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Large study shows—yet again—that the MMR vaccine does not cause autism

After studying more than 650,000 people over 10 years, Danish researchers have concluded that there's no link between the MMR vaccine and autism.

By Claire Gagne

Large study shows—yet again—that the MMR vaccine does not cause autism

Photo: iStockphoto

A major study confirms what doctors and scientists have been saying for years: there's no link between the MMR vaccine, which is used to vaccinate against measles, mumps and rubella, and the development of autism.

In one of the largest studies conducted to date on the subject, researchers in Denmark looked at data on more than 650,000 kids born from 1999 to 2010. Rather than ask parents whether their kids were vaccinated—and if they also had autism—they looked at information collected in the Danish Civil Registration System and the Danish Vaccination registry, as well as other reports of autism diagnoses. They found that kids who weren't vaccinated were just as likely to have autism as those who weren't. About one percent—or 6,517 kids—were diagnosed with autism while they were part of the study.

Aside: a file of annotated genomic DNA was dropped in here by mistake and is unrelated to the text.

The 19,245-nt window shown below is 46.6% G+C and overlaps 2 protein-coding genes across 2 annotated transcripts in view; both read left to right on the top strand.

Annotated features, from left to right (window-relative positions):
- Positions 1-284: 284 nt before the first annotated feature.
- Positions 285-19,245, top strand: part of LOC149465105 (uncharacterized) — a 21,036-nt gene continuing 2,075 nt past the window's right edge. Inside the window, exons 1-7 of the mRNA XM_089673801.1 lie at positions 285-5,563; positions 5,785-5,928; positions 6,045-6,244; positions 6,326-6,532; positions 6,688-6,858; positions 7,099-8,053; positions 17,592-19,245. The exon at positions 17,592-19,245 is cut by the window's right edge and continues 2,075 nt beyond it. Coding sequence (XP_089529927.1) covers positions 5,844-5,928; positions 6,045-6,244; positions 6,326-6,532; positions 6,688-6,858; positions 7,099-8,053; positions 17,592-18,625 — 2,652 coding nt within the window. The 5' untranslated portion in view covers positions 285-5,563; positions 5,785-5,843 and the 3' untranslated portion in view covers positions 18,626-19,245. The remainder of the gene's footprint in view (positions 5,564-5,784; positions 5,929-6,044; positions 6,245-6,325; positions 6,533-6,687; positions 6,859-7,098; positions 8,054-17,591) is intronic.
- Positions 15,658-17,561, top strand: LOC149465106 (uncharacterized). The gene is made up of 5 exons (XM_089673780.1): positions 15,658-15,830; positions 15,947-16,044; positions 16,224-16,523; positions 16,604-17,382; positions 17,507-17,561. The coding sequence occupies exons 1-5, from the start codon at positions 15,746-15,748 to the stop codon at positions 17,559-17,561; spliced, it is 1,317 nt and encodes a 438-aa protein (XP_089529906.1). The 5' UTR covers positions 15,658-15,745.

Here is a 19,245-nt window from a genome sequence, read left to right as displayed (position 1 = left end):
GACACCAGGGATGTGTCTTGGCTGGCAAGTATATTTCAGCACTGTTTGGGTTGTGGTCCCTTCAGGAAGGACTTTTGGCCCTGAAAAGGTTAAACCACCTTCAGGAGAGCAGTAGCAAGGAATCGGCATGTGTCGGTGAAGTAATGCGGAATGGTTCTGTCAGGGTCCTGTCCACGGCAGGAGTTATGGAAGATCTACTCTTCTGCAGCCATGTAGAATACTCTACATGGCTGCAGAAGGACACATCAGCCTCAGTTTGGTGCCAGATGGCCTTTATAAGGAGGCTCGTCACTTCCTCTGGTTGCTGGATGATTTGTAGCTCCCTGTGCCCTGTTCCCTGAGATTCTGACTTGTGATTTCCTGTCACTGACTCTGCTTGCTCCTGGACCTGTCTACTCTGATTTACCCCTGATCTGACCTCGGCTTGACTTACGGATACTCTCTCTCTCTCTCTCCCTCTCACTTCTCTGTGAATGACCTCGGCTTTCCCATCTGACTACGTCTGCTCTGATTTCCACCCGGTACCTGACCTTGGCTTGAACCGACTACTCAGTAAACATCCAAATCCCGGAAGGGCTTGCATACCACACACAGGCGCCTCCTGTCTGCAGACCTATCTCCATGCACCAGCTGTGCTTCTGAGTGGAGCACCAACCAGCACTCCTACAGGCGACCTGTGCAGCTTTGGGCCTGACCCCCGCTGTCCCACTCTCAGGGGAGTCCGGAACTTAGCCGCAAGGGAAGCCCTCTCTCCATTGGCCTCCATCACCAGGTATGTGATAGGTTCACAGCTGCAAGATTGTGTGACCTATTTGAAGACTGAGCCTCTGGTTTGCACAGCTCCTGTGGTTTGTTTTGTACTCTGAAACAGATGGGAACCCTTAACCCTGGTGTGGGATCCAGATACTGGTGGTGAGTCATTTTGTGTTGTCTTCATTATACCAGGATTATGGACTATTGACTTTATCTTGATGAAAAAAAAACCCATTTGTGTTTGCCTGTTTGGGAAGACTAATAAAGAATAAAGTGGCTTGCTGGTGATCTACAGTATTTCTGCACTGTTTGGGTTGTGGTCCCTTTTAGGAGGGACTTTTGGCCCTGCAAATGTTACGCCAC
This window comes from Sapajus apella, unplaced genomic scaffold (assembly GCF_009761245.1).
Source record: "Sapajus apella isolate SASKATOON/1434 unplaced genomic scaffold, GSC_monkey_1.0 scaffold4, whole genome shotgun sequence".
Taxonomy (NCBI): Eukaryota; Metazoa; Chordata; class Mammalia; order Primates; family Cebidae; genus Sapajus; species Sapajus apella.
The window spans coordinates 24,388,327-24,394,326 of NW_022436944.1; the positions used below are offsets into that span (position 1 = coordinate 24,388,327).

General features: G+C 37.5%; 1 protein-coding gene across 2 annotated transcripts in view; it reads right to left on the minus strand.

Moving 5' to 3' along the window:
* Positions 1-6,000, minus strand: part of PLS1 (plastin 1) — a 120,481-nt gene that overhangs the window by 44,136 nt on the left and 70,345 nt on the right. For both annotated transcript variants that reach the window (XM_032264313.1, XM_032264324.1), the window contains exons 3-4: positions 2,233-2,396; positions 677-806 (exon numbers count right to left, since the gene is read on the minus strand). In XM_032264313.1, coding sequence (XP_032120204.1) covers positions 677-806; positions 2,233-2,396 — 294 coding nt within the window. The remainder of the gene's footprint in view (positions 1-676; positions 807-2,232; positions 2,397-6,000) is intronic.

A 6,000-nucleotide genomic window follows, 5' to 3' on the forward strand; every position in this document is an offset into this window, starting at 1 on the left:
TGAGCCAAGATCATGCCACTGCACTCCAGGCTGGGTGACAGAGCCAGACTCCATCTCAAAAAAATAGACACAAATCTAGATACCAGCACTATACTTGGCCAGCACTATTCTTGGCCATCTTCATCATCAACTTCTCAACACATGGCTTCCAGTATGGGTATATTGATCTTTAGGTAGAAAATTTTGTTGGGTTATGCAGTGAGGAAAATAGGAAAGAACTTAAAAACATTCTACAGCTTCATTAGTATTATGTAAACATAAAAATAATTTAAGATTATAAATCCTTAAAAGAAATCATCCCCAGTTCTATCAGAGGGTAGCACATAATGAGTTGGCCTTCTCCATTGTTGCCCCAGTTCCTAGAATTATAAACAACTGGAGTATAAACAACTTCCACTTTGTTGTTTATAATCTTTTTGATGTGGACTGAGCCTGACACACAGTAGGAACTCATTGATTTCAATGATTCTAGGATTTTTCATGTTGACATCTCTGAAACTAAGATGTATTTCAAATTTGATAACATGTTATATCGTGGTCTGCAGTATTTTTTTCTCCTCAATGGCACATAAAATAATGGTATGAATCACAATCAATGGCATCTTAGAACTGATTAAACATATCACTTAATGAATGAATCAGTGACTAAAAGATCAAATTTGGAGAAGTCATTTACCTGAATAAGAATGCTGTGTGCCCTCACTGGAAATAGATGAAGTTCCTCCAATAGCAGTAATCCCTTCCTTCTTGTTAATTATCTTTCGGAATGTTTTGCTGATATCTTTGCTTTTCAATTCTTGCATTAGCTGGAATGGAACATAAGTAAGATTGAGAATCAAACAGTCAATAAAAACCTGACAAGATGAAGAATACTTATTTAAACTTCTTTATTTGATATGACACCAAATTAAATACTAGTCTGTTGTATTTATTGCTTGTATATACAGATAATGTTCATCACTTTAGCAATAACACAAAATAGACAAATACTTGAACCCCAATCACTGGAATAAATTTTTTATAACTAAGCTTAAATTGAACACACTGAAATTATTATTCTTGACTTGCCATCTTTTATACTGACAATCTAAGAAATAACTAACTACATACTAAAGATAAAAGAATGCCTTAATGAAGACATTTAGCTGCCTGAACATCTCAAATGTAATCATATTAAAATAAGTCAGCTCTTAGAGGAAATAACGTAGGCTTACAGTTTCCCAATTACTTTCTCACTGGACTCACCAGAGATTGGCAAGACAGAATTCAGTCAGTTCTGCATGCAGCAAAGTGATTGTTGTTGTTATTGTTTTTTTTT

The scientists also wanted to see if certain factors, like having older parents, pregnancy complications, smoking, low-birth weight or the child's age at vaccination, made a child more susceptible to developing autism as a result of the vaccine. They found that, with all of these factors, the risk of developing autism was the same whether the child had gotten the vaccine or not.

The study, published in the Annals of Internal Medicine on March 5, comes at a time when vaccine skepticism is reaching a critical point. The World Health Organization has named vaccine hesitancy as one of the biggest global health threats of 2019, and measles outbreaks in communities where it's already been eradicated are putting babies and other immunocompromised people at risk.

The research anti-vaxxers often cite is the 1998 Andrew Wakefield study, published in the medical journal The Lancet, which did link the MMR vaccine to autism, but has long since been debunked.

"Since the publication of the initial report by Wakefield and colleagues, and despite many subsequent studies not finding an association between MMR vaccine and autism, public concerns regarding a potential link between MMR vaccine and the development of autism have persisted," says Saad Omer, a professor of global health, epidemiology and paediatrics at Emory University, in Atlanta, GA, in an editorial that accompanied the study in the journal.

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